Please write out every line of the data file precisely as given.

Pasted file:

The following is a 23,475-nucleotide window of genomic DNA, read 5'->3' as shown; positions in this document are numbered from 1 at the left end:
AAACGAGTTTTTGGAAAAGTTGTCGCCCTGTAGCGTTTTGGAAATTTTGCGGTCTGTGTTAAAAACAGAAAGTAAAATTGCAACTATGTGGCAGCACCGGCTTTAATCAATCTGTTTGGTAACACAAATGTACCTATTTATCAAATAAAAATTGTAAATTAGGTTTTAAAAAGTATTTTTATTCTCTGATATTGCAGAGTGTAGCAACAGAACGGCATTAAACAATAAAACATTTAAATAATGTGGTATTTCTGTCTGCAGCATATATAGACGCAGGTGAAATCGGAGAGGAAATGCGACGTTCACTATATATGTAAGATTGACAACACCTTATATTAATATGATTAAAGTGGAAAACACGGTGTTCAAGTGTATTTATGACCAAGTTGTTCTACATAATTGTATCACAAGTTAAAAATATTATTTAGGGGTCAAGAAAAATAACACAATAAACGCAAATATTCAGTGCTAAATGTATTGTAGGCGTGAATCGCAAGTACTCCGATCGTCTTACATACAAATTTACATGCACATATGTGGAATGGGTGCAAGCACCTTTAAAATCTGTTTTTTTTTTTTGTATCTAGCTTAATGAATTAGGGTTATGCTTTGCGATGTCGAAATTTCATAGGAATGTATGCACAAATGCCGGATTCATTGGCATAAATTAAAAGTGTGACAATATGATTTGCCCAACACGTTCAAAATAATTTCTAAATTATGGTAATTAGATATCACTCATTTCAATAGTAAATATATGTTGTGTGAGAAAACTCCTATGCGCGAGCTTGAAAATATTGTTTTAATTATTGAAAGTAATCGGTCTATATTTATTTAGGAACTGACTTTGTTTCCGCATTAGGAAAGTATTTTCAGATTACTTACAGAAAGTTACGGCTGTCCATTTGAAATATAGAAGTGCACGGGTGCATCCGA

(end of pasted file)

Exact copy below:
The following is a 23,475-nucleotide window of genomic DNA, read 5'->3' as shown; positions in this document are numbered from 1 at the left end:
AAACGAGTTTTTGGAAAAGTTGTCGCCCTGTAGCGTTTTGGAAATTTTGCGGTCTGTGTTAAAAACAGAAAGTAAAATTGCAACTATGTGGCAGCACCGGCTTTAATCAATCTGTTTGGTAACACAAATGTACCTATTTATCAAATAAAAATTGTAAATTAGGTTTTAAAAAGTATTTTTATTCTCTGATATTGCAGAGTGTAGCAACAGAACGGCATTAAACAATAAAACATTTAAATAATGTGGTATTTCTGTCTGCAGCATATATAGACGCAGGTGAAATCGGAGAGGAAATGCGACGTTCACTATATATGTAAGATTGACAACACCTTATATTAATATGATTAAAGTGGAAAACACGGTGTTCAAGTGTATTTATGACCAAGTTGTTCTACATAATTGTATCACAAGTTAAAAATATTATTTAGGGGTCAAGAAAAATAACACAATAAACGCAAATATTCAGTGCTAAATGTATTGTAGGCGTGAATCGCAAGTACTCCGATCGTCTTACATACAAATTTACATGCACATATGTGGAATGGGTGCAAGCACCTTTAAAATCTGTTTTTTTTTTTTGTATCTAGCTTAATGAATTAGGGTTATGCTTTGCGATGTCGAAATTTCATAGGAATGTATGCACAAATGCCGGATTCATTGGCATAAATTAAAAGTGTGACAATATGATTTGCCCAACACGTTCAAAATAATTTCTAAATTATGGTAATTAGATATCACTCATTTCAATAGTAAATATATGTTGTGTGAGAAAACTCCTATGCGCGAGCTTGAAAATATTGTTTTAATTATTGAAAGTAATCGGTCTATATTTATTTAGGAACTGACTTTGTTTCCGCATTAGGAAAGTATTTTCAGATTACTTACAGAAAGTTACGGCTGTCCATTTGAAATATAGAAGTGCACGGGTGCATCCGA